But Judah yet ruleth with God] To serve God is to rule with him; as Livia said, she ruled her husband Augustus by obeying him. It is the greatest liberty, Romans 6:18; Romans 6:22, 1 Peter 2:16. Abraham was a prince of God. Jacob prevailed with God, and had power as a prince, Genesis 32:28. Moses (as if he had been chancellor of heaven) overruled the business, and God is fain to bespeak his own freedom, Exodus 32:10. Judah also is here said to rule with God, to be potent with him; because God was sincerely served among them, and they held fast their first integrity; the true religion was openly professed, and the true worship of God incorruptly maintained in the temple at Jerusalem. This made Abijah (though none of the best) so boldly to boast, and he prevailed; so that there fell down of Israel slain 500,000, 2 Chronicles 13:10; 2 Chronicles 13:17, and yet the men of Judah that slew them were but 400,000 in all, Hosea 11:3. Israel’s apostasy is here aggravated by Judah’s integrity; they were not under the temptation of evil example. Judah was the worse for them, and not they for Judah.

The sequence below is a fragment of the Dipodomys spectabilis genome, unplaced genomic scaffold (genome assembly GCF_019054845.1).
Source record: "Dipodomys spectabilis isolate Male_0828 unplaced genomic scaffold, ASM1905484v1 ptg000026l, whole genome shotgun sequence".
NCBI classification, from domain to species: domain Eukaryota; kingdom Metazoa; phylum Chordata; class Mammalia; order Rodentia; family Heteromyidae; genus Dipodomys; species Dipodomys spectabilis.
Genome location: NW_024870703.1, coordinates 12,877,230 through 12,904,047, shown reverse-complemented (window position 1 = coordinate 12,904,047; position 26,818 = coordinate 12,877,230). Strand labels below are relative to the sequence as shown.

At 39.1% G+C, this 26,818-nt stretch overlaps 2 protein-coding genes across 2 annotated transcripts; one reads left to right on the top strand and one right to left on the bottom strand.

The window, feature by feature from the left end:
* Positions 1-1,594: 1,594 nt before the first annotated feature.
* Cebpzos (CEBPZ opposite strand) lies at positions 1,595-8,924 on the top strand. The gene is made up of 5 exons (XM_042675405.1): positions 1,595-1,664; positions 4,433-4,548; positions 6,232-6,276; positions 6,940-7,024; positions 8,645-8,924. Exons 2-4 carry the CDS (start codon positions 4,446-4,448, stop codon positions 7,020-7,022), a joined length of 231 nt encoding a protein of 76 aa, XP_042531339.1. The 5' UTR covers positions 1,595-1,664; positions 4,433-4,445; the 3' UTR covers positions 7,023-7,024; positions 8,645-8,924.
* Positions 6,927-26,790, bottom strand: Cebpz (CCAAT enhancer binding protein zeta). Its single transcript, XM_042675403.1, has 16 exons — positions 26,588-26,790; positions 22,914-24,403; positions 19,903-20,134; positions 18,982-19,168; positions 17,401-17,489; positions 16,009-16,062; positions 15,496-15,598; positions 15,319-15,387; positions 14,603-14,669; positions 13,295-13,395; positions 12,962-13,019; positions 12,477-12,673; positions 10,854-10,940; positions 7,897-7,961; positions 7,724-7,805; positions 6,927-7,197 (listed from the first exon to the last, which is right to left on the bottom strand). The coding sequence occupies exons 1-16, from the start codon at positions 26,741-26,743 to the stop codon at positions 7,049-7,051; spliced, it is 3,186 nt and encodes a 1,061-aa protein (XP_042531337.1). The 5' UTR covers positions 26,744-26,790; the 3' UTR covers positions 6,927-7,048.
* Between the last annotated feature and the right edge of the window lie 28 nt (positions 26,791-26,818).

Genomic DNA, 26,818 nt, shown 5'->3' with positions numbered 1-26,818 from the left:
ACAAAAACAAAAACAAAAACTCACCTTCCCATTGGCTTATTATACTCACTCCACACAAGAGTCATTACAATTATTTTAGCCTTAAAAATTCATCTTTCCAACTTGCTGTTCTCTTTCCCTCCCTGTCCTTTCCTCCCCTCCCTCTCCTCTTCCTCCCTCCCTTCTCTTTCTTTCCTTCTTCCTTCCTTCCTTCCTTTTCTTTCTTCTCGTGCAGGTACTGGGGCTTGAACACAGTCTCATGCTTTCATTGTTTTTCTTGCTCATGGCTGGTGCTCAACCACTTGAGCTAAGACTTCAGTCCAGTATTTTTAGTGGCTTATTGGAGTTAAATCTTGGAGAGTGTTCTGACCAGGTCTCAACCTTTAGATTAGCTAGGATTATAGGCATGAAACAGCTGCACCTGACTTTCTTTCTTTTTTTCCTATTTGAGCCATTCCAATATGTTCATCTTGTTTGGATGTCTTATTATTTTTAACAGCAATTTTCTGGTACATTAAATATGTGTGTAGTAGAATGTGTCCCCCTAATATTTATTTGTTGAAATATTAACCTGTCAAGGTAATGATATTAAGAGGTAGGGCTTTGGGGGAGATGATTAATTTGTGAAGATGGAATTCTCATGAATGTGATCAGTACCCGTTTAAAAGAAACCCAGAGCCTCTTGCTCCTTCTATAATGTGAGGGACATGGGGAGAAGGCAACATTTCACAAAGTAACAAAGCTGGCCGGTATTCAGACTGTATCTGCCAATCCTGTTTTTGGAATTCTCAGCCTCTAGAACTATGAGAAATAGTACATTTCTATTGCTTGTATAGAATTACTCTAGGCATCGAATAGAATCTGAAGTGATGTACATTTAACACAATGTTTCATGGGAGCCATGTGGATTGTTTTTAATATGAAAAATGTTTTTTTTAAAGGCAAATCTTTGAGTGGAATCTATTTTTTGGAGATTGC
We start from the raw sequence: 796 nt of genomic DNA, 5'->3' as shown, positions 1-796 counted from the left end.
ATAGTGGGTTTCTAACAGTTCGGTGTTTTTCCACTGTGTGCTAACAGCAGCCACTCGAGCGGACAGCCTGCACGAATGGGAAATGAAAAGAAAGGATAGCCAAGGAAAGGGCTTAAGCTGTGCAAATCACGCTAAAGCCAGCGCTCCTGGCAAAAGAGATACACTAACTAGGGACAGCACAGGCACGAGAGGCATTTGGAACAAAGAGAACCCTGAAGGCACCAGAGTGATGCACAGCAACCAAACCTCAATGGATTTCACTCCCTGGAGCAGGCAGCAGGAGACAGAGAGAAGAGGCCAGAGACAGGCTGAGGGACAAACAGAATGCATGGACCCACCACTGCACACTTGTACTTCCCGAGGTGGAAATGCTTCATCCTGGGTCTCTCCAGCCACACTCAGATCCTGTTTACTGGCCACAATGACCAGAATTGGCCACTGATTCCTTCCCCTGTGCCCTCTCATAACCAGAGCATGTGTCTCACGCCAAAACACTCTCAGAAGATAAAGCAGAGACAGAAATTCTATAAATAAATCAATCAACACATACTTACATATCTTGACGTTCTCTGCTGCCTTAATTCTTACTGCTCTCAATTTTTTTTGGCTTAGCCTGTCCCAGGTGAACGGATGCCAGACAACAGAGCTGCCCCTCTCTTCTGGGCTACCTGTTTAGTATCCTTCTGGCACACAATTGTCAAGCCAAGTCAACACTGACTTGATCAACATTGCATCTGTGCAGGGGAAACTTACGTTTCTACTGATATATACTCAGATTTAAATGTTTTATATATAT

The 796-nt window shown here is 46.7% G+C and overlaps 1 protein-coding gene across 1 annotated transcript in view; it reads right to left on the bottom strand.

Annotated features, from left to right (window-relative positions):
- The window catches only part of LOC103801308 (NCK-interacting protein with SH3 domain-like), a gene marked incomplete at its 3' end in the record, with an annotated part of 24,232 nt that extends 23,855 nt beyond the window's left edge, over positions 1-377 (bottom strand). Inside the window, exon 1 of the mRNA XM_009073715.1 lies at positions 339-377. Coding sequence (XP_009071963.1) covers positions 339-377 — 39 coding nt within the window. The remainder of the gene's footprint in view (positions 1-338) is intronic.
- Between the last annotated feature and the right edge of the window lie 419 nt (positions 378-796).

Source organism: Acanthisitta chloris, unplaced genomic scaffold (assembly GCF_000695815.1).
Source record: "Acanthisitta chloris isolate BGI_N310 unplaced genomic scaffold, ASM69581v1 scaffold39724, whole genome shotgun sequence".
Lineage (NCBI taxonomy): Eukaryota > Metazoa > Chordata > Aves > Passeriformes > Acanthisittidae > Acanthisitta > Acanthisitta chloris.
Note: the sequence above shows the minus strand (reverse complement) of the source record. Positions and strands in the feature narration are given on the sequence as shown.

And is faithful with the saints] Or, with the most Holy: he keepeth the faith to God, those holy ones, the Father, Son, and Holy Spirit (so some sense it), as Joshua 24:19, Proverbs 9:10; he is far from those false and fraudulent dealings wherewith the ten tribes seek to circumvent and beguile God. Or thus, Judah is faithful with the saints of former ages; he holds to his old principles, to the good old way, wherein Abraham and the other ancients went before him. He is also faithful with such as are sanctified, the true priests of God, consecrated to himself, and set apart for holy use: in opposition to the ten tribes, who went after those leaden priests made by Jeroboam of the lower sort of the people, and well fitted to golden deities. Lastly, he is faithful with the people of God, those good souls that left the ten tribes and went to Judah, to the true worship of God. With these Judah was faithful, courteous, and communicative; embracing and encouraging them all that might be. This was a singular commendation.

 


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Bibliography Information
Trapp, John. "Commentary on Hosea 11:4". John Trapp Complete Commentary. http://odl.studylight.org/commentaries/jtc/hosea-11.html. 1865-1868.